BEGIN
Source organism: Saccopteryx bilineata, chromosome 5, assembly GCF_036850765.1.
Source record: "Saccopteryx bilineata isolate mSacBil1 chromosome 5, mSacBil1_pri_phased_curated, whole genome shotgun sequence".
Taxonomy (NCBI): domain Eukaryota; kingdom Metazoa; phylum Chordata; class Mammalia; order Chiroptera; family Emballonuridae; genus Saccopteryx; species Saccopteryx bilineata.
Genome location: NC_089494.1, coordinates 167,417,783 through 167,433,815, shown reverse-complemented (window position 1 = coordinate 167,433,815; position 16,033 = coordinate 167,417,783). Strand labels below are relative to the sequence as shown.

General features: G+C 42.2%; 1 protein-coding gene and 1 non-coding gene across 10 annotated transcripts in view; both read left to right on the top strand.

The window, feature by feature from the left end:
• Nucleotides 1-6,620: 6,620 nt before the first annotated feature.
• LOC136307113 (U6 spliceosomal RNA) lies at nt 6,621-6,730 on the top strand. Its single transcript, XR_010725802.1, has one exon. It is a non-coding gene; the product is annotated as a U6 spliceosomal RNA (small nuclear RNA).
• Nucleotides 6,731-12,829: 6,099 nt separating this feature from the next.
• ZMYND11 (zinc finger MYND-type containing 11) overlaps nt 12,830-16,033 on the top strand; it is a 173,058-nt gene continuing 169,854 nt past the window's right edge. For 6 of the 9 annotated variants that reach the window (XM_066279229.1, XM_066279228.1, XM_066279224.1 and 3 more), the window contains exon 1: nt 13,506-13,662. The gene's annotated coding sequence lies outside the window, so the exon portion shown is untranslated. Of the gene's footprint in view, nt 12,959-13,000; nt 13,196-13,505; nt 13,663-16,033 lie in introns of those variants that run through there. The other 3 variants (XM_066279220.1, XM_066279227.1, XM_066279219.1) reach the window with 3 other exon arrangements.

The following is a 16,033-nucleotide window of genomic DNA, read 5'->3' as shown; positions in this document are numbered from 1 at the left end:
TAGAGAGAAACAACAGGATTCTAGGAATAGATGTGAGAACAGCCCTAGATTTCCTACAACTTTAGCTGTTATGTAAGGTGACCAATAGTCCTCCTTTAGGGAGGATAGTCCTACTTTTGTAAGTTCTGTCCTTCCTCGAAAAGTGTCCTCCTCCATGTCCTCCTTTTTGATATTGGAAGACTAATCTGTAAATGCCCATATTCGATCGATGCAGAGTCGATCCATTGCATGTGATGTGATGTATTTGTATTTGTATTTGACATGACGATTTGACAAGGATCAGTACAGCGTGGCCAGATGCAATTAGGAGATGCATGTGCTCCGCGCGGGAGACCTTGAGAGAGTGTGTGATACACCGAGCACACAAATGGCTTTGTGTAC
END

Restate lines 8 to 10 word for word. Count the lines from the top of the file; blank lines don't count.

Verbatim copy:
• LOC136307113 (U6 spliceosomal RNA) lies at nt 6,621-6,730 on the top strand. Its single transcript, XR_010725802.1, has one exon. It is a non-coding gene; the product is annotated as a U6 spliceosomal RNA (small nuclear RNA).
• Nucleotides 6,731-12,829: 6,099 nt separating this feature from the next.
• ZMYND11 (zinc finger MYND-type containing 11) overlaps nt 12,830-16,033 on the top strand; it is a 173,058-nt gene continuing 169,854 nt past the window's right edge. For 6 of the 9 annotated variants that reach the window (XM_066279229.1, XM_066279228.1, XM_066279224.1 and 3 more), the window contains exon 1: nt 13,506-13,662. The gene's annotated coding sequence lies outside the window, so the exon portion shown is untranslated. Of the gene's footprint in view, nt 12,959-13,000; nt 13,196-13,505; nt 13,663-16,033 lie in introns of those variants that run through there. The other 3 variants (XM_066279220.1, XM_066279227.1, XM_066279219.1) reach the window with 3 other exon arrangements.